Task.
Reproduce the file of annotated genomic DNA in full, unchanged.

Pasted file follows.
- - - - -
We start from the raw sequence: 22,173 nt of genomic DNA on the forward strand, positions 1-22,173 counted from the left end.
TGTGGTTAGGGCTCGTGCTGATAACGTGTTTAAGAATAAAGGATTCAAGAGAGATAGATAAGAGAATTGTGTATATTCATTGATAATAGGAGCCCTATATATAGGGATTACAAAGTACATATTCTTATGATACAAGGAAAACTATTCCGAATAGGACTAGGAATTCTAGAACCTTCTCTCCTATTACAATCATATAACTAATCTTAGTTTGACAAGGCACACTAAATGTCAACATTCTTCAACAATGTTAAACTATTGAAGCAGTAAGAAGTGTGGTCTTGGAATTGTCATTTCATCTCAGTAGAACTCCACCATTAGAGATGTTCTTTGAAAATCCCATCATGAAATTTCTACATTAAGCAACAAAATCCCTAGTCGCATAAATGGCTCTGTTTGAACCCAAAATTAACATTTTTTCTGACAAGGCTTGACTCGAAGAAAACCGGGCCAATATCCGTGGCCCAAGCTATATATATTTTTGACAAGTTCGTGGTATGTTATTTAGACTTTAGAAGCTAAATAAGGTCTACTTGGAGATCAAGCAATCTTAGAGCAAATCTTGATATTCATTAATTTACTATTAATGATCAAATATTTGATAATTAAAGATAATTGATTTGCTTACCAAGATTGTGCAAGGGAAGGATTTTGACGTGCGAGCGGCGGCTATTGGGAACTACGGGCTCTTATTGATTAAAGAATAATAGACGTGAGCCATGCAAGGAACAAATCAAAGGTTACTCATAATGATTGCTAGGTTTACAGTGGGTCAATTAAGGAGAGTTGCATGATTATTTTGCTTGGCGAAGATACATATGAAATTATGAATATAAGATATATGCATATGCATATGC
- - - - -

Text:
We start from the raw sequence: 22,173 nt of genomic DNA on the forward strand, positions 1-22,173 counted from the left end.
TGTGGTTAGGGCTCGTGCTGATAACGTGTTTAAGAATAAAGGATTCAAGAGAGATAGATAAGAGAATTGTGTATATTCATTGATAATAGGAGCCCTATATATAGGGATTACAAAGTACATATTCTTATGATACAAGGAAAACTATTCCGAATAGGACTAGGAATTCTAGAACCTTCTCTCCTATTACAATCATATAACTAATCTTAGTTTGACAAGGCACACTAAATGTCAACATTCTTCAACAATGTTAAACTATTGAAGCAGTAAGAAGTGTGGTCTTGGAATTGTCATTTCATCTCAGTAGAACTCCACCATTAGAGATGTTCTTTGAAAATCCCATCATGAAATTTCTACATTAAGCAACAAAATCCCTAGTCGCATAAATGGCTCTGTTTGAACCCAAAATTAACATTTTTTCTGACAAGGCTTGACTCGAAGAAAACCGGGCCAATATCCGTGGCCCAAGCTATATATATTTTTGACAAGTTCGTGGTATGTTATTTAGACTTTAGAAGCTAAATAAGGTCTACTTGGAGATCAAGCAATCTTAGAGCAAATCTTGATATTCATTAATTTACTATTAATGATCAAATATTTGATAATTAAAGATAATTGATTTGCTTACCAAGATTGTGCAAGGGAAGGATTTTGACGTGCGAGCGGCGGCTATTGGGAACTACGGGCTCTTATTGATTAAAGAATAATAGACGTGAGCCATGCAAGGAACAAATCAAAGGTTACTCATAATGATTGCTAGGTTTACAGTGGGTCAATTAAGGAGAGTTGCATGATTATTTTGCTTGGCGAAGATACATATGAAATTATGAATATAAGATATATGCATATGCATATGC